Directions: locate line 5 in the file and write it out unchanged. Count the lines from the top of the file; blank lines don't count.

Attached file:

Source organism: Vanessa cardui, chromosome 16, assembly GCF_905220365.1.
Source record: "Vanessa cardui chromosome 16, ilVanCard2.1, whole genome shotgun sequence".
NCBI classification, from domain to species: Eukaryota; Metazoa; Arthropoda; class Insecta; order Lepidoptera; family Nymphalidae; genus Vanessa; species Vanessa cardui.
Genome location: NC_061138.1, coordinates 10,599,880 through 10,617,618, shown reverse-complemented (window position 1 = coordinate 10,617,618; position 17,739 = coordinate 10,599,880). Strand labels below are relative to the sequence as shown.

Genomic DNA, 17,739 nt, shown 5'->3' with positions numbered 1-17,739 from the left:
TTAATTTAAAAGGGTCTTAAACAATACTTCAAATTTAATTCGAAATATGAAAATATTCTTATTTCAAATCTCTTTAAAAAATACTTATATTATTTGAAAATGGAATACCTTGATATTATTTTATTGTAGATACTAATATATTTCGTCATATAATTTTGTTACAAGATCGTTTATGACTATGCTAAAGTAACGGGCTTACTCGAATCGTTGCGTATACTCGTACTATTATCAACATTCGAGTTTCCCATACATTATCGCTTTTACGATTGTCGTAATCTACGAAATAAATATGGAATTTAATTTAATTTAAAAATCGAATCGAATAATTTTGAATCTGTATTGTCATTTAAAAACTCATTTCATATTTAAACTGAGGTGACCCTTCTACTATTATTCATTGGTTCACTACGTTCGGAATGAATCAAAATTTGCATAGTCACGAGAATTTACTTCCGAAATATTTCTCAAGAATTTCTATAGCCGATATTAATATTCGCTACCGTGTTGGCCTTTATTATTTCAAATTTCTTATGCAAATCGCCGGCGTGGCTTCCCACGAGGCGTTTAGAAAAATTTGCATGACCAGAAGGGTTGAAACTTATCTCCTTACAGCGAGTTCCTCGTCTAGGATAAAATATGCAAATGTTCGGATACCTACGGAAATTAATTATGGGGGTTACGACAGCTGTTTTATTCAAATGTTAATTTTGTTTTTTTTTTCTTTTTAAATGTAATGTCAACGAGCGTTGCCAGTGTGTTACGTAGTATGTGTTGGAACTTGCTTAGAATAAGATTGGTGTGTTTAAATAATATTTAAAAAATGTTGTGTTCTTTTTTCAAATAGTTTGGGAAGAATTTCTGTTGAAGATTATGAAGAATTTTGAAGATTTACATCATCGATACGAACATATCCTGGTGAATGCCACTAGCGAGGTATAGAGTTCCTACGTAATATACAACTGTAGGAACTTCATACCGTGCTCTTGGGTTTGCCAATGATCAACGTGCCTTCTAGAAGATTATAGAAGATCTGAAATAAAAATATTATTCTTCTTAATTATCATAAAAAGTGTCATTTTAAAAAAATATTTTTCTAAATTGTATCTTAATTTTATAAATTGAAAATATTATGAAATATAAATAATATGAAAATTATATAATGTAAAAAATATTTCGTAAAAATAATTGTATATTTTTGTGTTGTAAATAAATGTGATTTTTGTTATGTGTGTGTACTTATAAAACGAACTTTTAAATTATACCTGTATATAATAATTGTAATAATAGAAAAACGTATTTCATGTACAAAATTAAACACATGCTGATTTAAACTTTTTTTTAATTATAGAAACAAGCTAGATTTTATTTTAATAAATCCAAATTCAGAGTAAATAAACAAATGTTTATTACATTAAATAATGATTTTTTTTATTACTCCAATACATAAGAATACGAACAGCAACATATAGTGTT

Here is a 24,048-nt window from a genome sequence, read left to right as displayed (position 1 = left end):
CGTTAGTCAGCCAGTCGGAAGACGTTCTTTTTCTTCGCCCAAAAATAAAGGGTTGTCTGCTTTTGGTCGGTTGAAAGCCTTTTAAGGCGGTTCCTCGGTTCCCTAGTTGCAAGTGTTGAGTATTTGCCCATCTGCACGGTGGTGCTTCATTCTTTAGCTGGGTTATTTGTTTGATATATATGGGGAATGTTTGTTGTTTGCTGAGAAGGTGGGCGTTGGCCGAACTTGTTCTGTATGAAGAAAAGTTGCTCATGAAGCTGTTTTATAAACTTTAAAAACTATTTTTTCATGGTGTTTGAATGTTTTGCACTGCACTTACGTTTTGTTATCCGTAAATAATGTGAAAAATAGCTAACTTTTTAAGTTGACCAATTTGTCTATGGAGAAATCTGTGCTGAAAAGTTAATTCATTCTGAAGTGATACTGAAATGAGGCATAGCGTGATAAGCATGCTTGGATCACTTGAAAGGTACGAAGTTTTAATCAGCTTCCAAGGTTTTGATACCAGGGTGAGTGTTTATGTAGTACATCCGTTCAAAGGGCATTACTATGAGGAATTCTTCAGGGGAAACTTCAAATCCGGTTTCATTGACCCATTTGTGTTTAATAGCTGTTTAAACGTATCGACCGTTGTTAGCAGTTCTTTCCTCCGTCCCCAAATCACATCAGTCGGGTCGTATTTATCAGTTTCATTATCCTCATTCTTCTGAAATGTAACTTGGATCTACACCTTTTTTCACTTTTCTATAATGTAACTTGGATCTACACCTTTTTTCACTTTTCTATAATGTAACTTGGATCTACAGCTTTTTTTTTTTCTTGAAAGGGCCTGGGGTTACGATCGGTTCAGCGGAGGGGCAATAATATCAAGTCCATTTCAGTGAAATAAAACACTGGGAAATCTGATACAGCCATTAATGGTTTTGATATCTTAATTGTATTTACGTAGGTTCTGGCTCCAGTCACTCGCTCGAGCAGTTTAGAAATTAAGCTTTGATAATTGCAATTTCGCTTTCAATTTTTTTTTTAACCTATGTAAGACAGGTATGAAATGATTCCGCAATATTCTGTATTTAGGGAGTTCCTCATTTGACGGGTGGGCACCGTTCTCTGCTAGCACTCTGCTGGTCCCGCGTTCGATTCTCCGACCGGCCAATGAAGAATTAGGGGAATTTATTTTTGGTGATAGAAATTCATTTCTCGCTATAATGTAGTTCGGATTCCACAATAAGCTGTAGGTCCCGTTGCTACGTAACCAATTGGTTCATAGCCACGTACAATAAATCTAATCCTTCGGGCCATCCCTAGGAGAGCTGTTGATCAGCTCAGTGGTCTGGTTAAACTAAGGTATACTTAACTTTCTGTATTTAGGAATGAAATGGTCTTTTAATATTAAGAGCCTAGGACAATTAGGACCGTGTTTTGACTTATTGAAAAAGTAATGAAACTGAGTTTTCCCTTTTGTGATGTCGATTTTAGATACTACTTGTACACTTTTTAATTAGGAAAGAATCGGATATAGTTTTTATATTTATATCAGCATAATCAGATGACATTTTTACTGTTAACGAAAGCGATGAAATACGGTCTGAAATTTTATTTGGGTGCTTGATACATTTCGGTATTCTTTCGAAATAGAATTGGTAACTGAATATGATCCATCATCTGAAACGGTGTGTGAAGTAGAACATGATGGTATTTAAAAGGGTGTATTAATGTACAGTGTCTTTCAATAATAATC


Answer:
Genomic DNA, 17,739 nt, shown 5'->3' with positions numbered 1-17,739 from the left: